Forestry & Land Resource
Land Classification Projects
The purpose of land classification is to make money. It does this by helping
land managers, money managers, and researchers make better decisions.
A land classification project can be broken up into several stages. Reconnaissance
and pre-mapping occur before field mapping begins. The routine, day to day, beating
the bush field work can be subdivided into map making and data collection. After
field work is completed cartographic finishing of the maps prepare them for entry into
a GIS system. The data that is collected in the field is turned into information
through data summary and evaluation of land qualities. Site specific management is
the pay off. Analysis or interpretation of the maps and supporting information help
managers to take better decisions.
Site specific management - The purpose of land classification is to make money. It
does this by helping land managers, money managers, and researchers make better
decisions. Experienced land managers learn from mentors or trial and error what
practices work well on specific sites. By projecting the land qualities of a site with
known successful experience to the entire survey area the experience of one land
manager is captured and transferred to other pieces of land and other land
managers. Results from research can be matched to those areas where it applies.
Areas that fall under regulatory jurisdiction can be identified and managed
accordingly. Strategic decisions are enhanced with a sure inventory of the land base.
Reconnaissance - Strategic planning at the beginning of a project saves time and
improves quality by learning what is already known. Area specific surficial geology
reports, ground water reports, topographic maps, vegetation guides, stand maps and
history, ownership maps and other published reports are reviewed. Digital aerial
images are obtained, prepared, and organized. Past and present management
practices on the land base are examined.
Pre - mapping - Tactical planning before mapping an area includes stereoscoping
photos and drafting obvious boundaries. Traverses and hole locations are planned.
Special features like research plots or unusual photo tones are noted so that they can
be investigated while mapping.
Map making - Soil mapping is the art of illustrating nature by
pushing lines across aerial images following observable
geomorphology or vegetation/photo tone indicators which are the
natural guides for distinguishing different kinds of land.
Specifications vary from customer to customer. Recorded
observation densities range from 1 per 10 acres to 1 per 22
acres. Soils are observed to a minimum depth of 4 feet.
Contrasting inclusions range in size from 1/4 to 2 acres. Similar
inclusions range in size from 10 to 30 acres. Either modified grid
or free survey techniques are used for locating observation points.
Legends are either controlled or code. Color IR doqq's are
preferable but true color or B&W photos are sometimes
geo-referenced and used. Digital rasters of topographic maps or
hypso layers are used for topographic reference. Soil poly line
segments are captured in the field using ArcPad and then
incorporated into polygons using ArcView.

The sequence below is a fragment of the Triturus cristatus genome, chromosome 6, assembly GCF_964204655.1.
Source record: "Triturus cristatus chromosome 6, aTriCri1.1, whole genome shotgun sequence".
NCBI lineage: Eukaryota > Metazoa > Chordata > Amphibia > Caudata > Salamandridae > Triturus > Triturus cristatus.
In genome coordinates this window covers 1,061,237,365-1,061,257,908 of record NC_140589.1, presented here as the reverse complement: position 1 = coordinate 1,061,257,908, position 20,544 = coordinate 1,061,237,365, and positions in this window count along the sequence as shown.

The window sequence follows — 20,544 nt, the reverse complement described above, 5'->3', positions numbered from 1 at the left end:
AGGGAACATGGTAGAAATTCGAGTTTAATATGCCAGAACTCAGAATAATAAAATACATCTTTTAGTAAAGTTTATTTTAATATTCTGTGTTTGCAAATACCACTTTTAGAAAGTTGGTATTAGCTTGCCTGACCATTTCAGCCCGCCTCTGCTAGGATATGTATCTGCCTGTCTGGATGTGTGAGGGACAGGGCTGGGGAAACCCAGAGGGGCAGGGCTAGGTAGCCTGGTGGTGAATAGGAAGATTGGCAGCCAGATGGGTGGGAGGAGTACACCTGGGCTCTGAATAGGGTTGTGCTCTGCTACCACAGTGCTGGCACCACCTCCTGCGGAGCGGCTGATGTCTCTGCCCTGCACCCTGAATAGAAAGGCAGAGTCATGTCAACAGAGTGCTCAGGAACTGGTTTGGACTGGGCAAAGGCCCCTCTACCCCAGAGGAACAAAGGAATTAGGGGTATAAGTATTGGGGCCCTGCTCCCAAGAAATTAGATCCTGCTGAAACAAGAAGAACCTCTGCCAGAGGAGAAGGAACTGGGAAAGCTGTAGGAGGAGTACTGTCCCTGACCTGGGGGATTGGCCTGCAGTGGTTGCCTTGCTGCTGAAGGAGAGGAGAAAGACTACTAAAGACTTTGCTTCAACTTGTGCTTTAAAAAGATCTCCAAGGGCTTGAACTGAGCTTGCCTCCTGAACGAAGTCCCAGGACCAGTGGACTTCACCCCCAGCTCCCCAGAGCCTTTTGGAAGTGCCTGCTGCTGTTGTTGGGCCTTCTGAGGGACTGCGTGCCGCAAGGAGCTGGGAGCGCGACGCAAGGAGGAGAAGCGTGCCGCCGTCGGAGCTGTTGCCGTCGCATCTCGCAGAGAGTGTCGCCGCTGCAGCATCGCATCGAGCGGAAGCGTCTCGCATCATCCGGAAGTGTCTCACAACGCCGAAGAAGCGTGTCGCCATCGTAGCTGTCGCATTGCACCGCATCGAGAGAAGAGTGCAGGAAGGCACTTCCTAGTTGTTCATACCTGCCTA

Data collection - At each observation point data is entered into a data recorder.
Specific nature of data collected varies from customer to customer. Examples are soil
type, drainage class, landscape position, geologic formation, soil horizons (depth,
name, texture, special features), common understory vegetation, pH, stand age and
heights, slope, stand history, coarse fragments, inherent fertility, and any other
observable or measurable feature that may impact intensive forest management. Soil
samples are collected for some customers and the results of lab analysis form a
portion of the soil inventory data base. From the data collected and features studied,
the mapping can be referred to as site mapping and not just soil mapping.
Cartography, GIS, and Data Analysis
Cartographic finishing - Maps are proofed and polished as the field work is completed.
New maps must join and match existing maps. Errors and omissions are corrected.
Soils are "heads up" digitized as polygon features for a tract or compartment. The
features are then appended to previous mapping usually to a polygon feature class in
GIS - Typically, land classification produces two layers in the GIS system. One layer is
the soil map unit polygons which spatially display the different kinds of land. The
second is a layer of uniquely numbered points that link the data collected to its
collection location. Query systems using decision keys based on Boolean logic or
lookup tables associate management recommendations with different kinds of land.
These files are usually delivered as feature classes in a geodatabase.
Data summary and land qualities - Data is summarized by map unit. Summaries
include range and distribution of surface and subsurface thickness and texture. Range
and distribution of depth to and nature of various soil horizons are quantified. Range
and distribution of drainage class and landscape positions are summarized. Site index
measurements are evaluated. Vegetation type summaries are created. Data
summaries are analyzed to develop land qualities. Examples of land qualities include
droughtiness, wetness, flooding potential, site quality, inherent fertility, workability,
erodability, trafficability, hardwood regrowth potential, physical degradation potential,
nutrient retention, and rooting conditions.